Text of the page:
The Most Common Progression in Jazz
Hello again! I’m so glad you could join us again. If you’re reading this, it might be because you are interested in learning how to solo on II-V-I progressions. Seeing as how this is, in fact, the most common progression in jazz, it’s probably a good place to start!
In this lesson, in addition to discussing the progression itself, I will be discussing the three most common chord types in jazz music. They are major 7th, minor 7th, and dominant 7th. It just so happens that these also make up the three chords in a standard II-V-I progression.
The Basic Progression
If we are in the key of C major, the II chord will be Dm7, the V chord will be G7, and the I chord will be Cmaj7. My recommendation is to learn three things for each chord quality: chords, scales/modes, and arpeggios.
When you think of it that way, it’s not so bad, huh?
The great thing about this is that if you are able to master these three chord/scale qualities, you’ll have actually done a lot of fretboard and theoretical work in the process!
With that said, let’s go ahead and get started.
It’s All C Major
Is it really that simple? Well, in essence, yes.
But if you want to sound like a real jazzer, keep reading. All three chords fall into one key and you can technically just play that one scale, but you wouldn’t really be hitting all the changes and it wouldn’t sound very “jazz.”
II-V-I Chord Shapes
For this lesson, we will start with chord shapes. 80-90% of the time you spend in a band setting will be spend comping behind another soloist or melody player. Therefore, it is important to be able to accompany them effectively. Learning your chord shapes also helps to increase your knowledge of the fretboard.
In an effort to not overwhelm you, we’ll give you three different shapes for each chord in different positions on the neck.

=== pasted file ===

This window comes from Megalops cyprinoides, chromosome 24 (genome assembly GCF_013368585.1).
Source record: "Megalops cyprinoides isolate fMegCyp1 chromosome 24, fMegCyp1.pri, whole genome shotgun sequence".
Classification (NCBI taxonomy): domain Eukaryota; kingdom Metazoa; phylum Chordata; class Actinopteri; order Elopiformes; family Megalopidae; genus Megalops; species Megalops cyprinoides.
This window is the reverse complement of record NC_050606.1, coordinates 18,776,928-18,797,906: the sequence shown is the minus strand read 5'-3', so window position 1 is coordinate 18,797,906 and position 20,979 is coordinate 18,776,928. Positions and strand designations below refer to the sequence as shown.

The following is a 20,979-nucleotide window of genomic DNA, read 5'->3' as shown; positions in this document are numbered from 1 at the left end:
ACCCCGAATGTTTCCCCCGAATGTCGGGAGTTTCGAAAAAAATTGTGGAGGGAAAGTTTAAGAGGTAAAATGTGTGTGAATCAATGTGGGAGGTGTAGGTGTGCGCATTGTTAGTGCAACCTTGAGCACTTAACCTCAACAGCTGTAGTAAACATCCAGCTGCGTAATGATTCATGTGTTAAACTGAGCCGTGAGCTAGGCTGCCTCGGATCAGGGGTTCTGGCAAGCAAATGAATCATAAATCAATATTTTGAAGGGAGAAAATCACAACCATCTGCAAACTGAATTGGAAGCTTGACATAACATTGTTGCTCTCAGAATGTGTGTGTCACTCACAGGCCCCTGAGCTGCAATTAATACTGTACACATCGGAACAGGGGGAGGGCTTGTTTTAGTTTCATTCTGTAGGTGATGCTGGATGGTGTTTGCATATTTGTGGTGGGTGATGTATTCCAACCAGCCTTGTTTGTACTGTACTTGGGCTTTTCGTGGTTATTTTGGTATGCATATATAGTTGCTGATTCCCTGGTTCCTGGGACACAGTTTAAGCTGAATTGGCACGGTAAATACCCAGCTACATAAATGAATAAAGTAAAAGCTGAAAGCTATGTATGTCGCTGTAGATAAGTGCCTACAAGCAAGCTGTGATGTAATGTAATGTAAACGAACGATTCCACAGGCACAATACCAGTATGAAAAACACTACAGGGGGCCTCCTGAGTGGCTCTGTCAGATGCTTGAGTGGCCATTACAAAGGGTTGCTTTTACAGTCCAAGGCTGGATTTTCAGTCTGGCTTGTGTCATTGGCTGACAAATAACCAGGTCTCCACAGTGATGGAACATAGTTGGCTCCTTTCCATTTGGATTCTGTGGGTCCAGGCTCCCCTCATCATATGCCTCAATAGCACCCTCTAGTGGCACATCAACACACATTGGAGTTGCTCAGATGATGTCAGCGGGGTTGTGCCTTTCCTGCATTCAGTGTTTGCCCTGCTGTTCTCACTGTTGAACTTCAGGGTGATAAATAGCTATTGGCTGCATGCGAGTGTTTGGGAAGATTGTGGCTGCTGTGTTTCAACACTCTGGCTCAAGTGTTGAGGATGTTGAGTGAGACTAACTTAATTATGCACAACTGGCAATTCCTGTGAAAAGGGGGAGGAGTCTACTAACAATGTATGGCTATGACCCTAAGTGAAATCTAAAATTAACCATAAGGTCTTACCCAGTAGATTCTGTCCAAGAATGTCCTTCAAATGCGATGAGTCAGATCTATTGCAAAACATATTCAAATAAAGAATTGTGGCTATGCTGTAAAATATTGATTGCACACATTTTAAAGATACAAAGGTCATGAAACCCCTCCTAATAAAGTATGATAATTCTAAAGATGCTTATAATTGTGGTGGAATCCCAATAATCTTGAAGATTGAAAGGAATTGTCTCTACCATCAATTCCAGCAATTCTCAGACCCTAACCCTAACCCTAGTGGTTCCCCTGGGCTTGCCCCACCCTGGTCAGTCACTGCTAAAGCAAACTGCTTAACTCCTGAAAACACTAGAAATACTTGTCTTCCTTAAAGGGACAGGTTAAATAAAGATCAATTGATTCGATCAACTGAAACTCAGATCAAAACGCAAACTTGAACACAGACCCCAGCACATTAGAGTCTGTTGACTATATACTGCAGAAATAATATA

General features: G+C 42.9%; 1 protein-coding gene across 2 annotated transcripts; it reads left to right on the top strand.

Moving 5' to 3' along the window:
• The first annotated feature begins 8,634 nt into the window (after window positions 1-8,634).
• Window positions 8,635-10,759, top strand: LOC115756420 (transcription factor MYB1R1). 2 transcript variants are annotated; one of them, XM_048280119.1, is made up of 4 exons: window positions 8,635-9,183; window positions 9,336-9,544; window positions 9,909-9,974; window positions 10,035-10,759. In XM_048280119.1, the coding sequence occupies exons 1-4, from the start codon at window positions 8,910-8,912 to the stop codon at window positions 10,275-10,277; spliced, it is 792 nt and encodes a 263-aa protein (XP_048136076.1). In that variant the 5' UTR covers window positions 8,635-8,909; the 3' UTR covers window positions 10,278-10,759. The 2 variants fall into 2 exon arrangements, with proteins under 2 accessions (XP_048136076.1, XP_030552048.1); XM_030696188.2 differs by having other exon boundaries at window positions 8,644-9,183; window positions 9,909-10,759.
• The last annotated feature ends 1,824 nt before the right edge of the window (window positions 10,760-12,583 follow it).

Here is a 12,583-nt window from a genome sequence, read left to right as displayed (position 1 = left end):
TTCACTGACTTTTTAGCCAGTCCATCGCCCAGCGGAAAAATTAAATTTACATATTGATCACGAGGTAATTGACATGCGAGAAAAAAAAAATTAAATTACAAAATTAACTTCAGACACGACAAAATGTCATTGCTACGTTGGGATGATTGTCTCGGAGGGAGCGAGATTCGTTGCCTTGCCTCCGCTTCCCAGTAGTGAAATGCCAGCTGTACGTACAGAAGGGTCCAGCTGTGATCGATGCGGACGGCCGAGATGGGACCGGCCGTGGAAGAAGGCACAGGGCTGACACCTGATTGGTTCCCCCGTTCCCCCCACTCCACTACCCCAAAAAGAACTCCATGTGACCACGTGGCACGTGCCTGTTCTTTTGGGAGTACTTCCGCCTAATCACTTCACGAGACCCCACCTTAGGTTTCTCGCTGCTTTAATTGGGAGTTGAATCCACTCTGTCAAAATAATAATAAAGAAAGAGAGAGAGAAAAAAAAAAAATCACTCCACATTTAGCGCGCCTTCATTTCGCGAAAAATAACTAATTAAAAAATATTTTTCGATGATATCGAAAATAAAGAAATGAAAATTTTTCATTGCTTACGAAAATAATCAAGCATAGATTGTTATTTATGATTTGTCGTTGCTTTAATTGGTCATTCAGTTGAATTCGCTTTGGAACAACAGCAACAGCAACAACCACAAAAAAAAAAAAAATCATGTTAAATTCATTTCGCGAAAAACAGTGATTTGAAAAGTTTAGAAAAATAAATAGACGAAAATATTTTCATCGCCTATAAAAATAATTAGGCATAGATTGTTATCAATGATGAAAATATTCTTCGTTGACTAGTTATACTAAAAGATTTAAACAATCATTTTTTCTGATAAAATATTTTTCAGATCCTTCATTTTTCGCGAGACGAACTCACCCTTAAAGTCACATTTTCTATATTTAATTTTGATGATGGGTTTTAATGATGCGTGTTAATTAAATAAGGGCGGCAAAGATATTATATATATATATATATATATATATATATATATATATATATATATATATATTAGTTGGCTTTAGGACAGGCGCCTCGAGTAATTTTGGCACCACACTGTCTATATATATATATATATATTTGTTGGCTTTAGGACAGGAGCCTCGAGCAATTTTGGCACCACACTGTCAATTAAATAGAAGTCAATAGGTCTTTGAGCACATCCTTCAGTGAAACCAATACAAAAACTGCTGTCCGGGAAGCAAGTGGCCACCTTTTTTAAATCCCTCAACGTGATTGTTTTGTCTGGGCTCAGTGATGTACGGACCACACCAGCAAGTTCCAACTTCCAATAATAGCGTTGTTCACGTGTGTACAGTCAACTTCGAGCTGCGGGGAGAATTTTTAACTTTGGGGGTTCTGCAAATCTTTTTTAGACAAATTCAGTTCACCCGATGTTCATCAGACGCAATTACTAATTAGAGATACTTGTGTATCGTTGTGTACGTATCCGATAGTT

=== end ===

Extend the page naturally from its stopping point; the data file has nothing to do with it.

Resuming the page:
Here are a few shapes for Dm7.
Next, we have a few more for G7.
And lastly, some shapes for Cmaj7.
In addition to knowing these shapes, it is important to make sure you can voice-lead these correctly.
For that reason, here are all of the shapes we’ve provided in nicely voice-led progressions.
Why are some of these missing the root?
Glad you asked! Ok, maybe you didn’t, but I’m going to tell you.
As guitar players, we only have so many notes we can access at a time. For that reason, there are certain notes that we can omit and still give the sound of the chord. The first of these is the 5th. Second, since we are playing with bass players a lot of the time, we can omit the root.
That’s how we get some of these more colorful extended voicings using 9ths.
Next, let’s get into some arpeggio shapes. As you may already know, it’s important to be able to play through these changes with more than just up-and-down scale patterns. For that reason, incorporating some arpeggio shapes here is crucial!
Here are some basic arpeggio shapes for Dm7 in different in positions.
One of the major benefits of learning these things all over the neck like this is that you begin to map out the fretboard for yourself.
Next, we have some more shapes for G7.
Dominant shapes are deceptively tricky, so make sure you spend some time with this to really get them under your belt.
And last but not least, we have some shapes over Cmaj7.